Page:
Butch Dawson has been rapping in organized cyphers, playing underground shows and helping shape a concrete scene for anyone interested in rap in Baltimore (something that didn't exist more than five years ago) for the past two years. Initially an indistinguishable member of his 7th Floor Villains collective, whose style all seemed to overlap in their earlier days, Butch has positioned himself as the group's most musically productive as he produces the bulk of their output, in addition to regularly releasing his own material. Of late, his style has gone from purely rap, to melodic harmonies over spaced-out, bass-heavy production. Lines that'd previously be about serving around the way and eating chicken boxes have transitioned into songs about his annoyance with unwanted feedback ("Yada Yada"); there's more to be learned about him now. Even with his improved intensity and focus in his performances, there seems to be a current leap in his artistic development. He's set to release his new album, Lower Mercury, next week and to get a feel for how his music has changed and what alterations he's made to his process, I chatted with Butch over the weekend. Read below:
True Laurels: Your new project, Lower Mercury, is set to drop soon. How has your approach to making music changed since you started putting this together?
Butch Dawson: My process always changes based on what inspires me everyday. Also, every time I’m in a new environment I start making new shit. I move a lot—like three times in the last year— so when I set my room up, I do it in a way that reflects the current music I’m making.
What is Lower Mercury? Take me into that world.
BD: I came up with Lower Mercury because it’s blue, which I like a lot as a feel and mood. It’s kind of like having my own planet in space, it’s home. I always mention home in my music and this is kind of bringing you into that world. Into my room, really.
“Yada Yada” is one of the first tracks you released from Lower Mercury and it expresses your dislike for unwarranted feedback. How do you gauge that as an artist? Like, who’s worth listening to?
BD: I try to get as much feedback as I can from people who keep it real with me. Some people just tell you shit without trying to get to know you. There just always seems to be a misunderstanding when it comes to making art. People don’t always get it after the first listen but they’ll still react without knowing.
Most of the work you’ve done up to this point has always been heavily assisted by people within your circle. Lower Mercury is more solitary than you’ve ever been with your music. Why?
BD: 7th Floor Villains are my brothers but I really didn’t want anyone else rapping on this project. This is my story and I need to convey my message to the listeners by giving all me. There could be good ass lyrics from those features but it wouldn’t be the same.
Do you ever think you’ll eventually choose either rap or production one day or are you happy doing both?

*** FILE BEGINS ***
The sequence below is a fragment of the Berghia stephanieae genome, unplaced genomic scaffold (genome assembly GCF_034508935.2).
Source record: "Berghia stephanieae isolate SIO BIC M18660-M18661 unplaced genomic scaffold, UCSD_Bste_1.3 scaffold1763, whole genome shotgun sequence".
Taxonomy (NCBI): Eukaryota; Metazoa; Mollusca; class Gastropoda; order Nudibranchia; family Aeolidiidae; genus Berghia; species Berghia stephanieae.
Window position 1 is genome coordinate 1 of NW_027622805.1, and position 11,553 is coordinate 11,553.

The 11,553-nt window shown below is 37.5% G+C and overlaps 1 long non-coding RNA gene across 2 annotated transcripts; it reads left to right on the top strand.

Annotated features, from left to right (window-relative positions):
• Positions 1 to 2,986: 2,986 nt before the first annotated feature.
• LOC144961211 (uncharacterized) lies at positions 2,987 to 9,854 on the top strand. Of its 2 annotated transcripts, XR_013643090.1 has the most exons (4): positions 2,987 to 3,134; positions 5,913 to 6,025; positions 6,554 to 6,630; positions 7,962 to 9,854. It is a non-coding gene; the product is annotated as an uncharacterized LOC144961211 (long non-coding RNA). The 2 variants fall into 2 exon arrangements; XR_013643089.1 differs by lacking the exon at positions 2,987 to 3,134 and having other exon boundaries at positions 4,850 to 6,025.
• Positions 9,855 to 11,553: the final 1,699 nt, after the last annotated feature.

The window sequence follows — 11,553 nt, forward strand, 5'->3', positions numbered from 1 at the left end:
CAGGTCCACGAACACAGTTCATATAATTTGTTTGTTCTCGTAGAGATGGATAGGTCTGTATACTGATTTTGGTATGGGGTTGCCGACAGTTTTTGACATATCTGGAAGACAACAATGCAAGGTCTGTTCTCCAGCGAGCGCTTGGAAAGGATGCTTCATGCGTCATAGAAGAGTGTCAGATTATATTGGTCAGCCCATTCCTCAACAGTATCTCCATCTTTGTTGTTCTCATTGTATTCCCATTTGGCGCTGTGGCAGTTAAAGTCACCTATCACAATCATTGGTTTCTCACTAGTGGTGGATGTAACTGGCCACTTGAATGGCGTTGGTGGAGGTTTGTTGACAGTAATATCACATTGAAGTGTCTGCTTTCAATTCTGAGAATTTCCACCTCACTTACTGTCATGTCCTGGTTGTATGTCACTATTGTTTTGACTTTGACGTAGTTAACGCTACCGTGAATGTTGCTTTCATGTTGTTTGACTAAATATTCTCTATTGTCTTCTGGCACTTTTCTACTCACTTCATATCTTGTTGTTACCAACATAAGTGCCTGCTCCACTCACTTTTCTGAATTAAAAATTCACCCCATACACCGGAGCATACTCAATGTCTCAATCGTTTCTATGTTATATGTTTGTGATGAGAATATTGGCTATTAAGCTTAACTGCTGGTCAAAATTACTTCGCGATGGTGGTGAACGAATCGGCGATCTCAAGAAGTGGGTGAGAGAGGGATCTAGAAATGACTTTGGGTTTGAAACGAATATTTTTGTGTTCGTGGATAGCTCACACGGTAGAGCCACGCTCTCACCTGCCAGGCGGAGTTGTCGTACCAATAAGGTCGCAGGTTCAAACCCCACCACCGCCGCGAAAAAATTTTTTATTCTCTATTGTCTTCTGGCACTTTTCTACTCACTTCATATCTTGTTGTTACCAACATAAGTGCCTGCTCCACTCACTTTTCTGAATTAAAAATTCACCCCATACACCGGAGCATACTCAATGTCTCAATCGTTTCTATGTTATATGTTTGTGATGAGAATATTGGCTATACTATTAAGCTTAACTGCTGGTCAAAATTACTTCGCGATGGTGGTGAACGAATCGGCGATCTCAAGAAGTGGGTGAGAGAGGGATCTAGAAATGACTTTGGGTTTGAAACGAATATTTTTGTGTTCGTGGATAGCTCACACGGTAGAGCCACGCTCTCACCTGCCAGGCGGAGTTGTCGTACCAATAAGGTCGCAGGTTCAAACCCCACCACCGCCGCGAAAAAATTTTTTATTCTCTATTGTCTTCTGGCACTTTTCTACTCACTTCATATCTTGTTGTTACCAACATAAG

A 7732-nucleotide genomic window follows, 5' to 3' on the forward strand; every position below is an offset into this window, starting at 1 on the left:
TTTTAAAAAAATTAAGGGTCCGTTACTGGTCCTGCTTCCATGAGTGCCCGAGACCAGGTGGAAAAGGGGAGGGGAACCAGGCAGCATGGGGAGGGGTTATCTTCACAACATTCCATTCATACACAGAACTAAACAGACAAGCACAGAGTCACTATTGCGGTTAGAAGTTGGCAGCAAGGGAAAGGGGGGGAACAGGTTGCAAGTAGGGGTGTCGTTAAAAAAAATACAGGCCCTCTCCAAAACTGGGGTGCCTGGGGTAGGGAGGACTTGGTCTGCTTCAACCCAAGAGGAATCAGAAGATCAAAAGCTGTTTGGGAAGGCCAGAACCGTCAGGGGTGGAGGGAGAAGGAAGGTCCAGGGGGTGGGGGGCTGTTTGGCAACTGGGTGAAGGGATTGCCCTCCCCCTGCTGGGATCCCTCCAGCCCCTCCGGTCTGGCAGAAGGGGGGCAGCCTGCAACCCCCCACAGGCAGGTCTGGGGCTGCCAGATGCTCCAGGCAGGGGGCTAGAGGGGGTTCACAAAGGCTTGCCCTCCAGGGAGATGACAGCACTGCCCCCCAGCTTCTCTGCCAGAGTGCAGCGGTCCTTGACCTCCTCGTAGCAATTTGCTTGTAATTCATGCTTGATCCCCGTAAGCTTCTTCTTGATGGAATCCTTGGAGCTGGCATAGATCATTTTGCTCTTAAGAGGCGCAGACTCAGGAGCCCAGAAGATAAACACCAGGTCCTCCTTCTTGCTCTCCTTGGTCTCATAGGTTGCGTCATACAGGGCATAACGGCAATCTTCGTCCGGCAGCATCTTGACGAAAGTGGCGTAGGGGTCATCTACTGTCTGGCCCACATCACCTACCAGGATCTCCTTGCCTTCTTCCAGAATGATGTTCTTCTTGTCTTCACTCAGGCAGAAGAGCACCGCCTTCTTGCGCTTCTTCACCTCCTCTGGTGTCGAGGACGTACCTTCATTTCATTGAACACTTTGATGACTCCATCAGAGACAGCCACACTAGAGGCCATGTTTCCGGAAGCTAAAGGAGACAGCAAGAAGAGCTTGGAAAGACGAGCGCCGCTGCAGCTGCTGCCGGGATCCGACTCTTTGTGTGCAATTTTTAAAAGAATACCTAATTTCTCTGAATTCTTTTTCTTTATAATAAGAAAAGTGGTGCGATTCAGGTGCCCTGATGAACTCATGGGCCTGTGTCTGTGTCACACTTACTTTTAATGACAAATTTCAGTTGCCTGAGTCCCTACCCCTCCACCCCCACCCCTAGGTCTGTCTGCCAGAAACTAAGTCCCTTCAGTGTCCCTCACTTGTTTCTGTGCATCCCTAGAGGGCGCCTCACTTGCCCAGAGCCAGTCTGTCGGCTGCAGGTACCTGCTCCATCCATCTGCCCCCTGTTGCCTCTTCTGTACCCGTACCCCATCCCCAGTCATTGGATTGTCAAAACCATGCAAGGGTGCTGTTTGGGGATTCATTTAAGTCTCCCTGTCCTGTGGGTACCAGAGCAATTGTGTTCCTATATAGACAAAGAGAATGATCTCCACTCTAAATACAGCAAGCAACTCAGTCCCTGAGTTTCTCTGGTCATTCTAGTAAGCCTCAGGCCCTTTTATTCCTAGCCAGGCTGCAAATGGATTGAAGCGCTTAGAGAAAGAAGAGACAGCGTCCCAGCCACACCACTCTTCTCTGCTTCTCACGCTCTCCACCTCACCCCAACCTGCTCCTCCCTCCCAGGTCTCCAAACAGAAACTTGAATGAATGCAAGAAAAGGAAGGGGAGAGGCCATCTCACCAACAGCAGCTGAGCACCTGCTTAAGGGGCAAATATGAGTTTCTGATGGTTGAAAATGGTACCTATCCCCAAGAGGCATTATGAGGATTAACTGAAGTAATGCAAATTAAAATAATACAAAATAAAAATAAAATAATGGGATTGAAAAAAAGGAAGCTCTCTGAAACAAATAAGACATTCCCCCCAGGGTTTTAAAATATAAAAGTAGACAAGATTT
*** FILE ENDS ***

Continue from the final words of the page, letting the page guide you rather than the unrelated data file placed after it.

BD: I always have a mental war over that shit. I love rapping and that’s what I did initially but when I couldn’t get beats from people, I started doing it myself. I don’t know. Sometimes I think I’m not gonna be rapping forever but I’ll still be making beats. I am committed to rap right now, though.
What do you feel is the most blaring deficiency in your work?
BD: It’s really hard to say but I definitely wanna spit better bars.
“Red Leather Chair” from Lower Mercury looks back at your favorite place to put music together. What's your favorite way to create material now that the chair is gone?
BD: When I moved into the house where I had the red leather chair, it was always there. I started out making beats on it. I made the actual song really quick sitting in it. Now I live with a bunch of creative people where I can be constantly inspired and influenced to make stuff. It’s hard to get a block on your creativity when you’re in that kind of environment. Especially when the people I live with are so supportive.
Deep down, when you made this project, what did you want to get out of it? From who it reaches, to its overall sound, and beyond.
BD: I want people to cry when they hear this. I want people to have some kind of emotional connection to it. I try to make my shit like a movie. Like when Spike Lee or Wes Anderson make films you can feel their signature on it. That’s what I’m trying to do here and I feel like the sound creates some visuals.
In music, Baltimore is overwhelmingly underrepresented so what unique quality do you have to offer?
BD: My creativity. I think just making my ideas come to life whether they're complete, incomplete or whatever anybody wants to classify it as; it's unique. Baltimore has definitely forced me to think outside the box, prior to music. Before I started doing music, there was no different music or videos in the Baltimore local scene and being in that circle made me wanna do things my way.
Follow Butch Dawson on Twitter: @butchdawson_